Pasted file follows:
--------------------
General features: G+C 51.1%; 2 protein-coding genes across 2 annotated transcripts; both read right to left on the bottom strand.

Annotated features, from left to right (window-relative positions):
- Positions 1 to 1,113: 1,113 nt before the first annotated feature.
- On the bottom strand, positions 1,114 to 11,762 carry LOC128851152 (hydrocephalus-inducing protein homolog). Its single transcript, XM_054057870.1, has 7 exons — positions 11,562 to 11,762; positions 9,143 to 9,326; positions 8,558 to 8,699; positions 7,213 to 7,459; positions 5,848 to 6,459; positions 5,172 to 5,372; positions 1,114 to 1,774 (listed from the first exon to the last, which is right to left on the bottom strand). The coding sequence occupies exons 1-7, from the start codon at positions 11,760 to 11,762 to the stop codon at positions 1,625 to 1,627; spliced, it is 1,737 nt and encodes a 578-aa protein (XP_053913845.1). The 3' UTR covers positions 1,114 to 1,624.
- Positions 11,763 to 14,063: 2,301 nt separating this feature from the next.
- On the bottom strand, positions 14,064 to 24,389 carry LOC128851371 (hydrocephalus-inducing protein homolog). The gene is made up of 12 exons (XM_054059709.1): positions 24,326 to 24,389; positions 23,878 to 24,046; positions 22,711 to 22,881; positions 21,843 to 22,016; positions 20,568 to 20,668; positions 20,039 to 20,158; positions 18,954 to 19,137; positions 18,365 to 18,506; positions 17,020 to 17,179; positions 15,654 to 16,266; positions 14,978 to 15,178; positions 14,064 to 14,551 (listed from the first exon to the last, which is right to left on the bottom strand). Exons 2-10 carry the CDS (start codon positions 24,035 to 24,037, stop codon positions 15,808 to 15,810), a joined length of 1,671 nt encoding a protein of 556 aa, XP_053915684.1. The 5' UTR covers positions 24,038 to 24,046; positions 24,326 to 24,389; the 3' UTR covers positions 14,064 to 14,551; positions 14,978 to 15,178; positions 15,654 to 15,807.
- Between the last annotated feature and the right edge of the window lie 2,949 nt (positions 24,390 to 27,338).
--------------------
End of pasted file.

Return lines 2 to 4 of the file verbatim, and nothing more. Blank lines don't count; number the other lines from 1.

Annotated features, from left to right (window-relative positions):
- Positions 1 to 1,113: 1,113 nt before the first annotated feature.
- On the bottom strand, positions 1,114 to 11,762 carry LOC128851152 (hydrocephalus-inducing protein homolog). Its single transcript, XM_054057870.1, has 7 exons — positions 11,562 to 11,762; positions 9,143 to 9,326; positions 8,558 to 8,699; positions 7,213 to 7,459; positions 5,848 to 6,459; positions 5,172 to 5,372; positions 1,114 to 1,774 (listed from the first exon to the last, which is right to left on the bottom strand). The coding sequence occupies exons 1-7, from the start codon at positions 11,760 to 11,762 to the stop codon at positions 1,625 to 1,627; spliced, it is 1,737 nt and encodes a 578-aa protein (XP_053913845.1). The 3' UTR covers positions 1,114 to 1,624.